Every week, parshaoftheweek.com brings you a rich selection of material on parshat hashavua, the weekly portion traditionally read in synagogues all over the world. Using both classic and contemporary material, we take a look at these portions in a fresh way, relating them to both ancient Jewish concerns as well as cutting-edge modern issues and topics. We also bring you material on the Jewish holidays, as well as insights into life cycle rituals and events...
In many societies, there has been, over the past few decades, a move away from a sense of communal identity and responsibility towards a more individualistic way of looking at things. Here in Israel, many studies have noted the shift from the use of the plural pronouns – “us”, “our” – towards the use of “me” and “my” in the public arena, both verbally and in print. This is seen as signaling a move away from a society with a high level of group cohesion, commitment to a common goal, and a feeling of “we are all in this together” and towards a more self-centered, perhaps selfish, approach.
Some see this as a good thing, in that it allows for a more personal, independently arrived at, identity and world view, while others see it as the sad end to a sense of communal responsibility and shared destiny. A similar shift was noted in the seventies, with the move from hippie to yuppie culture – the advent of “the me generation” and the end of the sixties’ sense of tribal togetherness. I, personally, see the value in both approaches: I value solidarity and community, but I also think that it is healthy and desirable to be able and willing to think and act independently, with a strong sense of self.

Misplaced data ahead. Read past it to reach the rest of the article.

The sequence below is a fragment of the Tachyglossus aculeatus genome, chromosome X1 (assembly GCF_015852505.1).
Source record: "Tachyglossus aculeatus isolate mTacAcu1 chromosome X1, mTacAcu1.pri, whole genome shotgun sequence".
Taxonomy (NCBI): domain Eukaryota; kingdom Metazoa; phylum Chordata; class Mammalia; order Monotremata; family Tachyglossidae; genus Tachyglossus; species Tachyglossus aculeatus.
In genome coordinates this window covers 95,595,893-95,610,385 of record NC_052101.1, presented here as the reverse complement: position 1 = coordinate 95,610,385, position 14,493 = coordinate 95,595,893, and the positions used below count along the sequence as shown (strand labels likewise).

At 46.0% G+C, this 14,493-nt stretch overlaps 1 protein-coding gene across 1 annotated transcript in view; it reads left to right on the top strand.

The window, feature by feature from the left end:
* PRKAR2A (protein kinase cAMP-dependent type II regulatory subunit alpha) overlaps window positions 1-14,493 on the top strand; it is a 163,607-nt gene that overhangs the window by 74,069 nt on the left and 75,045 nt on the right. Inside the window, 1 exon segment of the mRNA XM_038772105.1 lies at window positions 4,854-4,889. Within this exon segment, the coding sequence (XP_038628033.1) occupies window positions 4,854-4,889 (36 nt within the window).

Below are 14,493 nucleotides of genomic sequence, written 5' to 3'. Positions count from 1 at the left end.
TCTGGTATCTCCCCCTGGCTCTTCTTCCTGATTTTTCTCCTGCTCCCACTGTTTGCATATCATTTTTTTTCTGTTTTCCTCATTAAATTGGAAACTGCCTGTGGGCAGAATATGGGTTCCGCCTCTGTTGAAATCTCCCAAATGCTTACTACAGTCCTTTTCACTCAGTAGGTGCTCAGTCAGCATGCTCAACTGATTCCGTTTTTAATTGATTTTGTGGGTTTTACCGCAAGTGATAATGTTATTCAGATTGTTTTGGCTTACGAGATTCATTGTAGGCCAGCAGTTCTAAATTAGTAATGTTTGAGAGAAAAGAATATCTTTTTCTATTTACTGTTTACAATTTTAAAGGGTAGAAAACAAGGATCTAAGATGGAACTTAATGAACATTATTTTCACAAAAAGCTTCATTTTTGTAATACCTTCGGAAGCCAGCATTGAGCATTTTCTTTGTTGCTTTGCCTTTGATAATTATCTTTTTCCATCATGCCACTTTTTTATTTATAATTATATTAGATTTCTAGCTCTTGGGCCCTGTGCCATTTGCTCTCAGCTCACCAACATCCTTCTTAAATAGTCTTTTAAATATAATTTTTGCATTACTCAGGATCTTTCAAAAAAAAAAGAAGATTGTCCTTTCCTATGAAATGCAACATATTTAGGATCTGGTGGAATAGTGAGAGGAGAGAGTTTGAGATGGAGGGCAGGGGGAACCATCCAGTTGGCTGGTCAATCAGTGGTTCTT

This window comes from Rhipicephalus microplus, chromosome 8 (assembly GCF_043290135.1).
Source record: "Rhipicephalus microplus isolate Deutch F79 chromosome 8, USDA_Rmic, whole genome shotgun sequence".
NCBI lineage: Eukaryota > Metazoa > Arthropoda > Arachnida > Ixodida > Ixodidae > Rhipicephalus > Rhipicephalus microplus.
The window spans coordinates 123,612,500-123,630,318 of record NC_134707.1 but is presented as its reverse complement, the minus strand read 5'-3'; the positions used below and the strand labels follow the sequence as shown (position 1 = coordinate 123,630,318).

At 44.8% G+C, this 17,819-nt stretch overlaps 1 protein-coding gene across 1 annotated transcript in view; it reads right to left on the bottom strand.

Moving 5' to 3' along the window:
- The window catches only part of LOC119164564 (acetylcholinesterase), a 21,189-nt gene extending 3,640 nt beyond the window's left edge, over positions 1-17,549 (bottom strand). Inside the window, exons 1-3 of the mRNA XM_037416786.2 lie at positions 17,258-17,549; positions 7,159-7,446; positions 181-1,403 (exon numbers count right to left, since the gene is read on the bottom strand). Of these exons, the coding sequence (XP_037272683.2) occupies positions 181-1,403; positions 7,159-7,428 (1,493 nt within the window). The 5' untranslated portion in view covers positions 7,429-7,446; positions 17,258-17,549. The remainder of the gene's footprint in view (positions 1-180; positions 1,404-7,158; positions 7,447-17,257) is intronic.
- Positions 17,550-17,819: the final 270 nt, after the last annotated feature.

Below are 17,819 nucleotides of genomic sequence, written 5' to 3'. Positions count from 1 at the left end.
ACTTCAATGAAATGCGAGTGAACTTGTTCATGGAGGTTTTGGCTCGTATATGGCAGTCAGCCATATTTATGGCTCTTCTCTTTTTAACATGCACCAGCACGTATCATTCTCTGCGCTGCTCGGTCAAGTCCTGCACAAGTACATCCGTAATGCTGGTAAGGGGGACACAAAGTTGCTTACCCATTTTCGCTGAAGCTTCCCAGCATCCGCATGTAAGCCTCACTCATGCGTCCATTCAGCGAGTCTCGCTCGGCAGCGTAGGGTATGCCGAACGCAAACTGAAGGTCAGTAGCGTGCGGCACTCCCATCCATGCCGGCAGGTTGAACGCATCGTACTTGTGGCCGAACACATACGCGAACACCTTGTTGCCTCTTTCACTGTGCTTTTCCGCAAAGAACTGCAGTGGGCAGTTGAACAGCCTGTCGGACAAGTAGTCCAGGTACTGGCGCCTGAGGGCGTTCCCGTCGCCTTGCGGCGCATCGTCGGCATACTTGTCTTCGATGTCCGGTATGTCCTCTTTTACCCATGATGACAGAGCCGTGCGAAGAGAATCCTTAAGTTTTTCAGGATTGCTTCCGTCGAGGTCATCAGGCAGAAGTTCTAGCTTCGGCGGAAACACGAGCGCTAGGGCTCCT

This week’s parsha, Bechukotai, offers us an interesting insight into the values of a shared sense of communal commitment and responsibility, which I’d like to take a look at. The parsha contains a section of blessings that will come to the Jewish people if they follow the Torah, and curses which will befall them if they do not. One of the blessings, which particularly resonates for us today, in terms of the modern state of Israel and its security situation, is this: “And you will chase your enemies, and they will fall before you by the sword. And five of you will chase one hundred, and one hundred of you will chase ten thousand, and your enemies shall fall before you by the sword.” The Rabbis point out that the math seems to be wrong: if five Israelites will chase one hundred enemies, then one hundred Israelites should only be able to rout two thousand, not ten thousand. Why the discrepancy?
The Midrash supplies the solution: the discrepancy in the numbers reflects the fact that a small number of people doing the will of the Torah are not the same as a larger number of people doing the will of the Torah. The victorious Israelite soldiers are victorious because they have kept the laws of the Torah. When there are a large number of them, their strength, fortitude, and dedication would seem to be multiplied and enhanced by the fact that there are a lot of them doing the right thing, adding extra impetus to their efforts, beyond the simple calculation of their absolute numbers. That is how the one hundred fighters have the strength to vanquish five times the amount of enemies that their numbers alone would indicate they should be able to: their abilities are multiplied and magnified by the sense of a shared, collective goal and fate, and this empowers them well beyond their numerical strength.